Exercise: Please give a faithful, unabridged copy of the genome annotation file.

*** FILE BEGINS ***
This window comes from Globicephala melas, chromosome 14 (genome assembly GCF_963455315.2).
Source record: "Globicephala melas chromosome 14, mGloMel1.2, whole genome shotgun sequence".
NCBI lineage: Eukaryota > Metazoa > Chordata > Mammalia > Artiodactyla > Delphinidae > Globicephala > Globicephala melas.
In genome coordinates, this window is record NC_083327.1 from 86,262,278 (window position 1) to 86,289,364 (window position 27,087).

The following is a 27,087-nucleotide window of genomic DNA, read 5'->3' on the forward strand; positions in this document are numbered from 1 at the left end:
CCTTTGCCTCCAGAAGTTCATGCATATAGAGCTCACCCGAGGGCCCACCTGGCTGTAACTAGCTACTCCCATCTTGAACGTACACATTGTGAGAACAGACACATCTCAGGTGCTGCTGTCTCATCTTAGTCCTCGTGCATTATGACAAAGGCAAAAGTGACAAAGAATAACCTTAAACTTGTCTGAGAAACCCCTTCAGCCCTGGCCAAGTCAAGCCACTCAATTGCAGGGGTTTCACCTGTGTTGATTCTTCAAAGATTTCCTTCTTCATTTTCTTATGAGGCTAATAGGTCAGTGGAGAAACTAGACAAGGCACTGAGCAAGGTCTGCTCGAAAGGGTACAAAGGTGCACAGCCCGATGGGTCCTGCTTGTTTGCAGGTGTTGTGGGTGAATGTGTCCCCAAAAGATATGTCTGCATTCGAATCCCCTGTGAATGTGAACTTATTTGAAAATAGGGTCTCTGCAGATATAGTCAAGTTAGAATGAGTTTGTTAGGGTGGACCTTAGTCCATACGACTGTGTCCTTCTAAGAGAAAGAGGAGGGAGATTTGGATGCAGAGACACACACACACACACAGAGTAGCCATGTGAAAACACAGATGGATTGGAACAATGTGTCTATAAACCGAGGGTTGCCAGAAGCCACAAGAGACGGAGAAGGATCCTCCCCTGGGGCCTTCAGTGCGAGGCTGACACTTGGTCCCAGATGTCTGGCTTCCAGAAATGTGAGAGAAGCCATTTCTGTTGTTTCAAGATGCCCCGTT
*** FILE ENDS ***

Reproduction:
This window comes from Globicephala melas, chromosome 14 (genome assembly GCF_963455315.2).
Source record: "Globicephala melas chromosome 14, mGloMel1.2, whole genome shotgun sequence".
NCBI lineage: Eukaryota > Metazoa > Chordata > Mammalia > Artiodactyla > Delphinidae > Globicephala > Globicephala melas.
In genome coordinates, this window is record NC_083327.1 from 86,262,278 (window position 1) to 86,289,364 (window position 27,087).

The following is a 27,087-nucleotide window of genomic DNA, read 5'->3' on the forward strand; positions in this document are numbered from 1 at the left end:
CCTTTGCCTCCAGAAGTTCATGCATATAGAGCTCACCCGAGGGCCCACCTGGCTGTAACTAGCTACTCCCATCTTGAACGTACACATTGTGAGAACAGACACATCTCAGGTGCTGCTGTCTCATCTTAGTCCTCGTGCATTATGACAAAGGCAAAAGTGACAAAGAATAACCTTAAACTTGTCTGAGAAACCCCTTCAGCCCTGGCCAAGTCAAGCCACTCAATTGCAGGGGTTTCACCTGTGTTGATTCTTCAAAGATTTCCTTCTTCATTTTCTTATGAGGCTAATAGGTCAGTGGAGAAACTAGACAAGGCACTGAGCAAGGTCTGCTCGAAAGGGTACAAAGGTGCACAGCCCGATGGGTCCTGCTTGTTTGCAGGTGTTGTGGGTGAATGTGTCCCCAAAAGATATGTCTGCATTCGAATCCCCTGTGAATGTGAACTTATTTGAAAATAGGGTCTCTGCAGATATAGTCAAGTTAGAATGAGTTTGTTAGGGTGGACCTTAGTCCATACGACTGTGTCCTTCTAAGAGAAAGAGGAGGGAGATTTGGATGCAGAGACACACACACACACACAGAGTAGCCATGTGAAAACACAGATGGATTGGAACAATGTGTCTATAAACCGAGGGTTGCCAGAAGCCACAAGAGACGGAGAAGGATCCTCCCCTGGGGCCTTCAGTGCGAGGCTGACACTTGGTCCCAGATGTCTGGCTTCCAGAAATGTGAGAGAAGCCATTTCTGTTGTTTCAAGATGCCCCGTT